- National Teams
Words by Sean Porter | @Sean7Porter
With their initial application to the BBL accepted, the Reading Rockets are one step closer to joining the professional ranks after 15 years of remarkable success in the EBL.
Since their inception playing National League basketball back in 1997, the club has been one of the better examples of how to run a basketball club, so it comes as little surprise that their decision to make the jump to the BBL has been one of careful planning and deliberation.
I caught up with Matt Johnson (pictured, right) – the man responsible for setting up and running one of the most recognised programmes in the UK – to ask him about the application process, the state of the British game, and the future he envisions for the Rockets.
“We have known for a while that we should push ourselves further by having a group of people working towards a ‘BBL horizon’ as we put it,” Johnson explained. “Knowing that it will make us improve every facet of the club has been a key driver, along with a promise that we would never put the club in jeopardy or go any further without the right people in the driving seats. The only thing stopping us previously has been a lack of people with credible enough business backgrounds and passion for basketball that are able to move the whole club forward, this has been until now”.
For a number of teams in the BBL it becomes a common theme to rebuild every year, bringing in fresh talent each summer as their imports move on to greener pastures. Describing the current business models used in the BBL, Johnson believes there are a number of different avenues teams can take.
“The BBL is currently in a strange place- on the one hand we have the upsurge of the new University based boys like Worcester and Durham who have more than handled the task, and on the other hand you still have the veteran type teams like Newcastle, MK, Sheffield and Plymouth who have shown that there are many different ways to build a successful franchise and many different reasons to join the league”.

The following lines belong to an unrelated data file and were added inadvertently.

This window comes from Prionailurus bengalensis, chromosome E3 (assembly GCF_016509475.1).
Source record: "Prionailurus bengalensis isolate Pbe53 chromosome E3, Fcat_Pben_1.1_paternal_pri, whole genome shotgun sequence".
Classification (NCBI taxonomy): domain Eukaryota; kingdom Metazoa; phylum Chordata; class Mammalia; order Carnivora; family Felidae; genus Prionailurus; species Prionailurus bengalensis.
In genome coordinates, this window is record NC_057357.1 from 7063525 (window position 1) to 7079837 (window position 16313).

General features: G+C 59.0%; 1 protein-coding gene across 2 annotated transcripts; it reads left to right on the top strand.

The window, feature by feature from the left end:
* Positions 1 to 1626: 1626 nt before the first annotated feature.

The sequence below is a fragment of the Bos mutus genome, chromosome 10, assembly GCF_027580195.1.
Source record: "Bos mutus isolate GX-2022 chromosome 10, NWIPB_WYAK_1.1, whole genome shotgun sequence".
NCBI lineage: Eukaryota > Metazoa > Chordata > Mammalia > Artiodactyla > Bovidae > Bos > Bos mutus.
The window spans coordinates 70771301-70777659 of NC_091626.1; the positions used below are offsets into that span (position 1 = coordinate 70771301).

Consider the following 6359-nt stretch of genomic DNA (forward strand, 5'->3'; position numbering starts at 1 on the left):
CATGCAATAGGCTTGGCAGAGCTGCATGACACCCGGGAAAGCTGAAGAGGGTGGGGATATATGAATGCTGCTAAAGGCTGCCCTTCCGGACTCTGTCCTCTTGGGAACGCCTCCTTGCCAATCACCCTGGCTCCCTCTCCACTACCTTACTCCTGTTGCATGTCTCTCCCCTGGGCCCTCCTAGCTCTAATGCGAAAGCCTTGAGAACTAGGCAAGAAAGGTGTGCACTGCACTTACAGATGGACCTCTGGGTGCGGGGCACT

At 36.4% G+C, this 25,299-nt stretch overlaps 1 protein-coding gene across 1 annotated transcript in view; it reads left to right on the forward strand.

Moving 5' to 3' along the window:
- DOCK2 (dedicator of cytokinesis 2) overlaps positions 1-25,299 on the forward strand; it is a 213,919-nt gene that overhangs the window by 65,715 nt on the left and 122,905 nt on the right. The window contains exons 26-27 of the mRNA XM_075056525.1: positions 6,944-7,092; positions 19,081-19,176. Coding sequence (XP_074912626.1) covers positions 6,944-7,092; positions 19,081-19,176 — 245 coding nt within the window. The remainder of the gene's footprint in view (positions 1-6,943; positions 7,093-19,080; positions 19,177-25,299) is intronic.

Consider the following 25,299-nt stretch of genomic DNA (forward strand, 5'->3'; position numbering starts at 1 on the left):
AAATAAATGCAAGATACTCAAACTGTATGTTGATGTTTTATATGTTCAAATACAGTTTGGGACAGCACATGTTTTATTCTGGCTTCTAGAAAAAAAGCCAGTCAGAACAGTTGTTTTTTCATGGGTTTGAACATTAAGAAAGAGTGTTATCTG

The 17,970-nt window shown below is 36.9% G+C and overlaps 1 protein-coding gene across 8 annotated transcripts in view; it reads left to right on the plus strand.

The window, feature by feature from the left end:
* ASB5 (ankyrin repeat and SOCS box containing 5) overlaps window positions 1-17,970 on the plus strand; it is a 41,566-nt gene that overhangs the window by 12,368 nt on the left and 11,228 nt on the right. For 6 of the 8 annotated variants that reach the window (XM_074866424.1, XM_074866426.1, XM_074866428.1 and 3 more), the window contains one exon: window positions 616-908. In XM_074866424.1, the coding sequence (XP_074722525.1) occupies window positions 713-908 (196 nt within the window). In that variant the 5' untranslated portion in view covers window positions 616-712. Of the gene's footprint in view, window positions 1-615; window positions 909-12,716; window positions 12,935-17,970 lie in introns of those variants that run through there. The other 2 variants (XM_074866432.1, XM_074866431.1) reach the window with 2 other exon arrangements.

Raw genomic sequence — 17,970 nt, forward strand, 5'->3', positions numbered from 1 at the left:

Despite this, one thing will not be compromised on; the development of young British talent, such as young rising star Luke Nelson (pictured, below).
“The club will never compromise its belief in the development of young players. I am confident that this move (whenever that may happen) will enhance our programme even more and allow more and more talented young players to come to or academies (there are now 4 academies in Reading) and be trained by highly skilled teaching coaches.
“The identity of the club has never changed and we are only custodians in this current time, we will always be a family based club that believes in the development of young people in a safe and challenging programme., in three years I would hope we are more than competitive in the bbl. with 2 nursery teams, 4 flourishing academies and a thriving under age players and girls programme”.
The transition of Reading to the BBL can only be a good thing for UK basketball. And with the right people in place to make the move happen, Johnson can be happy in the knowledge that the key principles and foundations in which the club was built on won’t be compromised for short term gain and success.
With a Birmingham franchise already accepted for next season, and pending applications from Manchester, and London, the league is potentially going to grow at a quicker rate than seen in recent memory.
Is the BBL slowly beginning to turn things around?